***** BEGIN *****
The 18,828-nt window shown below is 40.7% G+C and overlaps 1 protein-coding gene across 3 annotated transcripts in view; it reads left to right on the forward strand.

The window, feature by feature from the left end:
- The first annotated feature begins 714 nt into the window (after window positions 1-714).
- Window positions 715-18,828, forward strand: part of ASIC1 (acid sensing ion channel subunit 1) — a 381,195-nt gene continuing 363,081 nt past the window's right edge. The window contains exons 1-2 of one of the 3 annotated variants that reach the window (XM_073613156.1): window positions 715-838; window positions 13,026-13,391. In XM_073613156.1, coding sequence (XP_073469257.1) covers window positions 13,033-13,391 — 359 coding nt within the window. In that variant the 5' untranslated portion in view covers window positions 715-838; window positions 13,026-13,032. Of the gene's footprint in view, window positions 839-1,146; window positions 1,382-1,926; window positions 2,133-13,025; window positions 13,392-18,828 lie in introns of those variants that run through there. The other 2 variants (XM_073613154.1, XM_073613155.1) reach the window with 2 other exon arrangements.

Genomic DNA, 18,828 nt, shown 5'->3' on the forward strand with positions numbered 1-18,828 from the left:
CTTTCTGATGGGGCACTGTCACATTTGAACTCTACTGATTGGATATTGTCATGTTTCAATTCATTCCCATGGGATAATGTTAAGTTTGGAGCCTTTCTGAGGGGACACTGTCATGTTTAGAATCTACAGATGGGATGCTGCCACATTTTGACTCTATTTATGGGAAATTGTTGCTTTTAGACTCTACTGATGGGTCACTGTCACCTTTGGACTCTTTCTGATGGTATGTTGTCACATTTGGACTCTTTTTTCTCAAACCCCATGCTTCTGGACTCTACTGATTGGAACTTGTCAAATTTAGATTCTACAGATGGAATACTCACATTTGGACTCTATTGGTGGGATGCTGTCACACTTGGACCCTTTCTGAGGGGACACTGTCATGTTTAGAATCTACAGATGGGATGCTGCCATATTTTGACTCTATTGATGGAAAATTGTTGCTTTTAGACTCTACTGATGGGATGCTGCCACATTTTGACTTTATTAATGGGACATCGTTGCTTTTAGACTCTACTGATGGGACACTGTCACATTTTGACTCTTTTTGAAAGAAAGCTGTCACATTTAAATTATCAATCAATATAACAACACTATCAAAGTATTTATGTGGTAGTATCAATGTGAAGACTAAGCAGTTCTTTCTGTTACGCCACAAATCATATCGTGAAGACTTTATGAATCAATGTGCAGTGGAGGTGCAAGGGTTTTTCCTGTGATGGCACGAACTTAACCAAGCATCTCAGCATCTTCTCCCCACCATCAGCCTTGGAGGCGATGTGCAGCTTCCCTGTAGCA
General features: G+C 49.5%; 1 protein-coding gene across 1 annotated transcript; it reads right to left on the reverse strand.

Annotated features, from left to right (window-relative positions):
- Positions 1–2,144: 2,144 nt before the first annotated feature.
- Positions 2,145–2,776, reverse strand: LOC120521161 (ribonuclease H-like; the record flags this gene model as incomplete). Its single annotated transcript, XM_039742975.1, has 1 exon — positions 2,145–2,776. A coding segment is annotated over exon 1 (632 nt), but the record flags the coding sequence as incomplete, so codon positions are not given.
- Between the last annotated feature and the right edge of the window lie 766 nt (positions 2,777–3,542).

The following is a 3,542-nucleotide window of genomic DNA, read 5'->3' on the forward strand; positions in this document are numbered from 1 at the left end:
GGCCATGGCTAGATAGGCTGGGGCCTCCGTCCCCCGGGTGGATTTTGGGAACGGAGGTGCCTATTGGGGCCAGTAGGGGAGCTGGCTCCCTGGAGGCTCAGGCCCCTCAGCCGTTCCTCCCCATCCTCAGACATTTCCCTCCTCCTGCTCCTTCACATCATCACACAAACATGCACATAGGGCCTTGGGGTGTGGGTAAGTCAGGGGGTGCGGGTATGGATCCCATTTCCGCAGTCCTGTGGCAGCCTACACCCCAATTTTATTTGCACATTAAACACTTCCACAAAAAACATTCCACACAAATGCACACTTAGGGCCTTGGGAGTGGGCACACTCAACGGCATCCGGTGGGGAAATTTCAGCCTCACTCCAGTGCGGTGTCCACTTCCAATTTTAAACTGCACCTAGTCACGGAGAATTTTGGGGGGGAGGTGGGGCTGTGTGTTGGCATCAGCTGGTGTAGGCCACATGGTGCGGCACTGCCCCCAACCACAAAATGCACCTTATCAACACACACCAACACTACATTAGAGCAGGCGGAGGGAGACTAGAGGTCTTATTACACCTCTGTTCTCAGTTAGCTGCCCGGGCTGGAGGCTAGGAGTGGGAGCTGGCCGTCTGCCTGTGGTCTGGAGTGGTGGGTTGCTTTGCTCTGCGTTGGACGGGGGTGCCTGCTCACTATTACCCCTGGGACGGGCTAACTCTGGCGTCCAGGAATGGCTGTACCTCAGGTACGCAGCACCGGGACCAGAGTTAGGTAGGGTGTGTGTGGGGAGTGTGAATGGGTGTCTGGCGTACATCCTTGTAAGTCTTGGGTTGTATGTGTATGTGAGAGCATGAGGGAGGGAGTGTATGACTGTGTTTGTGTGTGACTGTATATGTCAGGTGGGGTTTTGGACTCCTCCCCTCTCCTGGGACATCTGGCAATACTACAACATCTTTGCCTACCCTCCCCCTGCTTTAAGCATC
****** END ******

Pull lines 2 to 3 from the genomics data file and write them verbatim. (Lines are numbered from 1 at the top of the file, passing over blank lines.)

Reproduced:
The window, feature by feature from the left end:
- The first annotated feature begins 714 nt into the window (after window positions 1-714).